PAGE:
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When…Curiosity Met “Jake” On Mars!


(This image shows where NASA’s Mars rover aimed two different instruments to study a rock known as “Jake Matijevic.”Image credit: NASA/JPL-Caltech/MSSS /)

English: Taken during mobility testing, this i...

English: Taken during mobility testing, this image is of the Mars Science Laboratory rover, inside the Spacecraft Assembly Facility at NASA’s Jet Propulsion Laboratory, Pasadena, Calif. (Photo credit: Wikipedia)

Mars Rock Touched Βy NASA Curiosity Ηas Surprises…

  • The first Martian rock NASA’s Mars rover has reached out to touch presents a more varied composition than expected from previous missions. The rock also resembles some unusual rocks from Earth’s interior.
  • The rover team used two instruments on Curiosity to study the chemical makeup of the football-size rock called “Jake Matijevic” (matt-EE-oh-vick) The results support some surprising recent measurements and provide an example of why identifying rocks’ composition is such a major emphasis of the mission. Rock compositions tell stories about unseen environments and planetary processes.
  • “This rock is a close match in chemical composition to an unusual but well-known type of igneous rock found in many volcanic provinces on Earth,” said Edward Stolper of the California Institute of Technology in Pasadena, who is a Mars Rover co-investigator. “With only one Martian rock of this type, it is difficult to know whether the same processes were involved, but it is a reasonable place to start thinking about its origin.”

(This image shows the wall of a scuffmark NASA’s Mars Rover made in a windblown ripple of Martian sand with its wheel. Image credit: NASA/JPL-Caltech/MSSS /)

Curiosity Has Analyzed Jake…

  • On Earth, rocks with composition like the Jake rock typically come from processes in the planet’s mantle beneath the crust, from crystallization of relatively water-rich magma at elevated pressure.

  • Jake was the first rock analyzed by the rover’s arm-mounted Alpha Particle X-Ray Spectrometer (APXS) instrument and about the thirtieth rock examined by the Chemistry and Camera (ChemCam) instrument. Two penny-size spots on Jake were analyzed Sept. 22 by the rover’s improved and faster version of earlier APXS devices on all previous Mars rovers, which have examined hundreds of rocks. That information has provided scientists a library of comparisons for what Curiosity sees.
  • “Jake is kind of an odd Martian rock,” said APXS Principal Investigator Ralf Gellert of theUniversityofGuelphinOntario,Canada. “It’s high in elements consistent with the mineral feldspar, and low in magnesium and iron.”
  • ChemCam found unique compositions at each of 14 target points on the rock, hitting different mineral grains within it.
  • “ChemCam had been seeing compositions suggestive of feldspar since August, and we’re getting closer to confirming that now with APXS data, although there are additional tests to be done,” said ChemCam Principal Investigator Roger Wiens (WEENS) of Los Alamos National Laboratory in New Mexico.
  • Examination of Jake included the first comparison on Mars between APXS results and results from checking the same rock with ChemCam, which shoots laser pulses from the top of the rover’s mast.
  • The wealth of information from the two instruments checking chemical elements in the same rock is just a preview.
Alpha particle X-Ray Spectrometer (APXS) (Cour...

Alpha particle X-Ray Spectrometer (APXS) (Courtesy NASA/JPL-Caltech) (Photo credit: Wikipedia)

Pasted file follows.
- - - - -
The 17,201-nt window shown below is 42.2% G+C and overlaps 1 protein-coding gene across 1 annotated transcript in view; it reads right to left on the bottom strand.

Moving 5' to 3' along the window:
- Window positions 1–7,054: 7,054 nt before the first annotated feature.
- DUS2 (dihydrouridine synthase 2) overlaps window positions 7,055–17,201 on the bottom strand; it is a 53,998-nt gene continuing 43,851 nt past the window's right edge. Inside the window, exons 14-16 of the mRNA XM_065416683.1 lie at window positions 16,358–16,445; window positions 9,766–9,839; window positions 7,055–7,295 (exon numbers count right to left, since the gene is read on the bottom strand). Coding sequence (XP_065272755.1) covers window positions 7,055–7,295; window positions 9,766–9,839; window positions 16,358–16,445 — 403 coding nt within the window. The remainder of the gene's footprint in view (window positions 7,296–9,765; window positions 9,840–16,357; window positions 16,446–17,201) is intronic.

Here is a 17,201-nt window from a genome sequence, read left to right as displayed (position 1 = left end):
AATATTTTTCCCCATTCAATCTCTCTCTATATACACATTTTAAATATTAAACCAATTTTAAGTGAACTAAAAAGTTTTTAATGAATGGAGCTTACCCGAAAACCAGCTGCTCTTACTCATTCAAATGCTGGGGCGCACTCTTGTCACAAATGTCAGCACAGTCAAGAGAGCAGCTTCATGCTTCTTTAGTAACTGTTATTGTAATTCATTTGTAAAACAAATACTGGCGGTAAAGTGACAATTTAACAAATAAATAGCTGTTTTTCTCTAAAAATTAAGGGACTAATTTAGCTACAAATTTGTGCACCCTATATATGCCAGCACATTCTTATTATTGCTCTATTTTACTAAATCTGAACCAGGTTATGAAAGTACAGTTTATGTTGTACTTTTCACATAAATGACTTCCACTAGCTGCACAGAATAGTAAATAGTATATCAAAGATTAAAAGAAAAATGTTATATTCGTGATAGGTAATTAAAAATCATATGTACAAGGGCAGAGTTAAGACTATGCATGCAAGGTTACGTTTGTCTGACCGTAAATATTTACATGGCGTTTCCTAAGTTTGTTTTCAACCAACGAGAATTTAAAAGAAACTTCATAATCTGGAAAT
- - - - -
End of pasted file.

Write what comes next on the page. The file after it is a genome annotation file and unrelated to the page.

Curiosity Can Provide Composition Information About Jake…

  • Mars Rover also carries analytical laboratories inside the rover to provide other composition information about powder samples from rocks and soil. The mission is progressing toward getting the first soil sample into those analytical instruments during a “sol,” or Martian day.
  • “Yestersol, we used Mars Rover’s first perfectly scooped sample for cleaning the interior surfaces of our 150-micron sample-processing chambers. It’s our version of a Martian carwash,” said Chris Roumeliotis (room-eel-ee-OH-tiss), lead turret rover planner at NASA’s Jet Propulsion Laboratory in Pasadena, Calif.
  • Before proceeding, the team carefully studied the material for scooping at a sandy patch called “Rocknest,” where Curiosity is spending about three weeks.
  • “That first sample was perfect, just the right particle-size distribution,” said JPL’s Luther Beegle, Mars Rover’s sampling-system scientist. “We had a lot of steps to be sure it was safe to go through with the scooping and cleaning.”
  • Following the work at Rocknest, the rover team plans to drive Curiosity about 100 yardseastward and select a rock in that area as the first target for using the drill.


Mars Rock Resembles Rare Volcanic Specimens Seen On Earth, Scientist Says

Huffington Post, on Thu, 11 Oct 2012 14:21:00 -0700

This artist’s concept depicts the rover Curiosity, of NASA’s Mars Science Laboratory mission, as it uses its Chemistry and Camera (ChemCam) instrument to investigate the composition of a rock surface. ChemCam fires laser pulses at a target and views 

NASA/JPL-Caltech/MSSS, on Thu, 11 Oct 2012 18:32:41 -0700

This type of rock is the first of its kind encountered on Mars and is helping broaden scientists’ understanding of how igneous rocks form, scientists said Thursday. The rock, named “Jake Matijevic” in honor of a Curiosity mission team member who died 

Launch of 5th lunar mission set for 2017, on Thu, 11 Oct 2012 18:45:47 -0700

The program could help build a telecommunication network that covers a future Mars probe, he said. China’s lunar probe projects have achieved several breakthroughs since 2006, with the successful launching of two lunar probes, the Chang’e-1 on October 

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